UC Davis Health expert says know the symptoms, and call 911 when experiencing any of them
The death of actor Luke Perry this week is a tragic reminder that stroke can affect anyone, anytime. While the risk of stroke increases with age, it can occur at any age.
Stroke happens when either a burst or blocked blood vessel reduces blood flow to the brain and kills brain cells. It is a leading cause of death and disability worldwide.
Kwan Ng, director of vascular neurology and the stroke center at UC Davis Health, reminds everyone that stroke treatment is highly effective, however getting help quickly is essential to the success of that treatment.
“We think about stroke in increments of time — with every 30 minutes that can be shaved off the response time, there’s an associated decrease in morbidity and mortality,” Ng said. “It's important to be aware of the symptoms and get help right away if one or more of them is happening to you.”
Know the symptoms and what to do: FAST
When it comes to stroke symptoms and actions, Ng says you just have to remember one word — FAST — which stands for:
F – face drooping or numbness
A – arm weakness or numbness
S – speech difficulty, especially slurred speech
T – time to call 911
Other common symptoms that should trigger a call for emergency response include:
- Sudden numbness or weakness in a leg or on one side of the body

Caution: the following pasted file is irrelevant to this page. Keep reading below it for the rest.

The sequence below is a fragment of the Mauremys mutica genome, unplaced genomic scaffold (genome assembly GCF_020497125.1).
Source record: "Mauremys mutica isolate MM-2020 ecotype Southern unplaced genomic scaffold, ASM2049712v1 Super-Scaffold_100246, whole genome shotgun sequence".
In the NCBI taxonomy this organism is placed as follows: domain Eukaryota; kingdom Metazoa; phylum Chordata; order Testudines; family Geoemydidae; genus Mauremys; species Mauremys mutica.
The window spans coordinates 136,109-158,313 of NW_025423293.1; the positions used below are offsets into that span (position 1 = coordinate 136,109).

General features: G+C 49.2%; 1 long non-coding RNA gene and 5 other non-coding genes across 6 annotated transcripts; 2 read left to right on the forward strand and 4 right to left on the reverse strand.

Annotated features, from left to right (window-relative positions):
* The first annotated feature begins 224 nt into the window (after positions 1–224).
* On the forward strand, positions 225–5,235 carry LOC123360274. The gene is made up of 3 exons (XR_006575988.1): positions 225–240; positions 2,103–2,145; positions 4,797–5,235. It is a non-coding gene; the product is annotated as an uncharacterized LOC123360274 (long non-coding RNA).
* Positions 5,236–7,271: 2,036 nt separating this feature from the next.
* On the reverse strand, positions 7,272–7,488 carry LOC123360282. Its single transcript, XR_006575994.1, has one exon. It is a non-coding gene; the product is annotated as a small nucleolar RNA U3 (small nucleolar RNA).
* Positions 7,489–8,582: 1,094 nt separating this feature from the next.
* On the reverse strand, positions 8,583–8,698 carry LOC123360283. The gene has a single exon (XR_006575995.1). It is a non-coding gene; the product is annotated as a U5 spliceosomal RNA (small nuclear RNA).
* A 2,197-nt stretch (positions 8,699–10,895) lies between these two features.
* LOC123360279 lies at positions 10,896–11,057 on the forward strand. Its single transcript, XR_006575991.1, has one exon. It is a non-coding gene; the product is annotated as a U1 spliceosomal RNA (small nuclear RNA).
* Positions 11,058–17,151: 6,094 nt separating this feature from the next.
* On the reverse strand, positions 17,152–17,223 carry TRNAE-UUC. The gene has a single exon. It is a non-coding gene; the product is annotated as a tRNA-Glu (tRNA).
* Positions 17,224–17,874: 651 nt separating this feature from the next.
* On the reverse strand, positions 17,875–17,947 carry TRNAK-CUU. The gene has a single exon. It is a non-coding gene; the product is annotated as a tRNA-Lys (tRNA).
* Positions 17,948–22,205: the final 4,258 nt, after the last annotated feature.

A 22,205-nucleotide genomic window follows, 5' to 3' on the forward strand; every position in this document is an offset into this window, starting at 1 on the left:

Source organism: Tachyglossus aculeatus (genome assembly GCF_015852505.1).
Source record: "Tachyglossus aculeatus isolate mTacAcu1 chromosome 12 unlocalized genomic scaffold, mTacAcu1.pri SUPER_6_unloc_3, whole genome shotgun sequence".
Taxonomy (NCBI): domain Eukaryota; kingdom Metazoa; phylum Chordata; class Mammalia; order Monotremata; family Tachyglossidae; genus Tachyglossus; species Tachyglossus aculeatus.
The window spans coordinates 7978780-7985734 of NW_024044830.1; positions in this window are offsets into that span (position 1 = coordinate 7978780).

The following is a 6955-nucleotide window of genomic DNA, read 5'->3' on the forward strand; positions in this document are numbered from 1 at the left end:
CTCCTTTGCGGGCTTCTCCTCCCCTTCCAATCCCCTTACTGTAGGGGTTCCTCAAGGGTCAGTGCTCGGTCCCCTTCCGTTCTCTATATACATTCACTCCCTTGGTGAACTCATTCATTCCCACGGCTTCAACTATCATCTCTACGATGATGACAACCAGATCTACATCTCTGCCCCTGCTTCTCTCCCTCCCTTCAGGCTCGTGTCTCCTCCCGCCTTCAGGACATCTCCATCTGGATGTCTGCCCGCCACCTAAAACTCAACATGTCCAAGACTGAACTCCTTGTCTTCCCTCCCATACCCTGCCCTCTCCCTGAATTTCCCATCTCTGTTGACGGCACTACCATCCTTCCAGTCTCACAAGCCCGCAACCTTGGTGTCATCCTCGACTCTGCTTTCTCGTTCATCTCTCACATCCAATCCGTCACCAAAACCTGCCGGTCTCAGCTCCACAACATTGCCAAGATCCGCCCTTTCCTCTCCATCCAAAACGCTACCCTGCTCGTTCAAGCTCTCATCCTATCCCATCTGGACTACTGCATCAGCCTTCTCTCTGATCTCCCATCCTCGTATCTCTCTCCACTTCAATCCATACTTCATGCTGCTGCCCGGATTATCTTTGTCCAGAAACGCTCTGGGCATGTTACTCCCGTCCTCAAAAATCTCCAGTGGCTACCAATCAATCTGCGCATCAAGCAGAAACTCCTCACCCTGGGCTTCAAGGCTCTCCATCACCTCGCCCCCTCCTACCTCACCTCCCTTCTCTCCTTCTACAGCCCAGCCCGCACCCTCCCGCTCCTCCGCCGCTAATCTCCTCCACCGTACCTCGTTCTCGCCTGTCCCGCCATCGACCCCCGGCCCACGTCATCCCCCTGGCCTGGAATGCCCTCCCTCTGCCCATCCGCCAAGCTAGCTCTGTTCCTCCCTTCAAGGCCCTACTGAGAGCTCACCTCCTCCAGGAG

- Sudden confusion or trouble understanding speech
- Sudden trouble seeing in one or both eyes
- Sudden trouble walking, dizziness, loss of balance or coordination
- Sudden, severe headache with no known cause
Avoid stroke by controlling risks
“You should also talk with your primary care doctor about your risks for stroke and how to minimize them,” Ng said.
Common stroke risks, according to Ng, are high blood pressure, atrial fibrillation, high cholesterol, smoking, obesity and diabetes. Women also have unique risks, including use of certain types of birth control pills, use of hormone replacement therapy and migraines.
“The causes of stroke in many cases are preventable or controllable with lifestyle change and careful medication management,” Ng said. “We have, however, treated patients who don’t have any of the typical risk factors, which is why we are such strong advocates for symptom awareness.”